out our Room Guide page for individual room
Goal 3: A moderate sized garage
With an average of 80
inches (2 m) of snow per year,
we will definitely need covered parking in the form of a garage, but I'm still
not sure we need a 2-car garage. Maybe 1 1/2. We'll need enough
extra space for the Snow blower and maybe the Snowmobile :)
Goal 4: Use the earth and the sun to advantage
I want to use a south facing hillside to build the ideal in-ground passive-solar
heated home. Not a greenhouse, and not an earth covered home, but a
mixture of both. The house will basically run East-West with the North wall
fully earth covered, and the South wall fully exposed. The actual
construction will be very similar to a walk-out basement home, but without the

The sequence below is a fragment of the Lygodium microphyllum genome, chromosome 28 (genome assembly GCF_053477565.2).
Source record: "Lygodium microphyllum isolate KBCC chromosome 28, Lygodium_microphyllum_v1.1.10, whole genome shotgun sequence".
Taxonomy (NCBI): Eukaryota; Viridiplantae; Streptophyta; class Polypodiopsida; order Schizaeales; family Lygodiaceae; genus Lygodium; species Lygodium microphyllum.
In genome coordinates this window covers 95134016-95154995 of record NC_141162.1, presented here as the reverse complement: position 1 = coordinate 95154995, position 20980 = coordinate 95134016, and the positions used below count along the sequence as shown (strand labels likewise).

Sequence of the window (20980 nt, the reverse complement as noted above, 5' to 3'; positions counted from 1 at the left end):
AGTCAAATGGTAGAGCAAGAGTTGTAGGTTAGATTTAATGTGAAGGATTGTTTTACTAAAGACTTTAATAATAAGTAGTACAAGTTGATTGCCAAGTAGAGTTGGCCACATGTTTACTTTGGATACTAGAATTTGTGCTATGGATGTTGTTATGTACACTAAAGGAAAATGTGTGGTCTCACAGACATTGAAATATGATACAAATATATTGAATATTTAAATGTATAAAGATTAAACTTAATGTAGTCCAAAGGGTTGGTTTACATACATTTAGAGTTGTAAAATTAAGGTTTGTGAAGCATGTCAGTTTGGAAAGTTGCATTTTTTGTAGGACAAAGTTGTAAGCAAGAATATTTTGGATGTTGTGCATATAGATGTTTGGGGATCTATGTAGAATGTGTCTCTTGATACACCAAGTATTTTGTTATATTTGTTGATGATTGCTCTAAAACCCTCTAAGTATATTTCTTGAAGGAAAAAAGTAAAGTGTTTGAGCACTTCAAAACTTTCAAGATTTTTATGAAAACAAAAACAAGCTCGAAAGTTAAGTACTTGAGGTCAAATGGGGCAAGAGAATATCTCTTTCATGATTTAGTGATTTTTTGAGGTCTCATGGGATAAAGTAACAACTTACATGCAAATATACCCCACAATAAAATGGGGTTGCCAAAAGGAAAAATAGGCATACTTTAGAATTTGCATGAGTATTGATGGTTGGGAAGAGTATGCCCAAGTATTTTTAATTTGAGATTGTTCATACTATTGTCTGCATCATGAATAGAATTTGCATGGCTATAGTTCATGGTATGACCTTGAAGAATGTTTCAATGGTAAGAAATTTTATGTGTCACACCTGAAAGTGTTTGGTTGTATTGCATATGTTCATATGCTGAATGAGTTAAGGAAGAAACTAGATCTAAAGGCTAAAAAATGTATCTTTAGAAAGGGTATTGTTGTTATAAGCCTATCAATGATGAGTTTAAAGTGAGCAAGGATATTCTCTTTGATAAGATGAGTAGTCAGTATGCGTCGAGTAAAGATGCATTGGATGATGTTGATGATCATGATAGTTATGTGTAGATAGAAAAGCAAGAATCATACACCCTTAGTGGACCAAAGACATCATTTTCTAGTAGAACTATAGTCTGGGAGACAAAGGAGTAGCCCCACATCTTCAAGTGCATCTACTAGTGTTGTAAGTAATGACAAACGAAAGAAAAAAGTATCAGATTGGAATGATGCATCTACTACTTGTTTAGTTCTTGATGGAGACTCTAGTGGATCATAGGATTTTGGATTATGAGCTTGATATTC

other floors. An open space design with a series of skylights will be used
to provide lighting to the rear of the home.
The floor slab and walls will be externally well-insulated from the
earth. It is not the intention to keep the house at earth temperate.
However, by keeping the temperate differential across the insulation low (house:earth
rather than house:air), heat loss is minimized.
A long veranda on the south side, with a full overhanging eave will minimize
summer heating while still permitting good winter heating. Low-e, high
gain windows will be used for this purpose.
Goal 5: Use water filled tubing embedded in the
floor to provide radiant heating and cooling
Although radiant heating is common, radiant cooling is not. However, the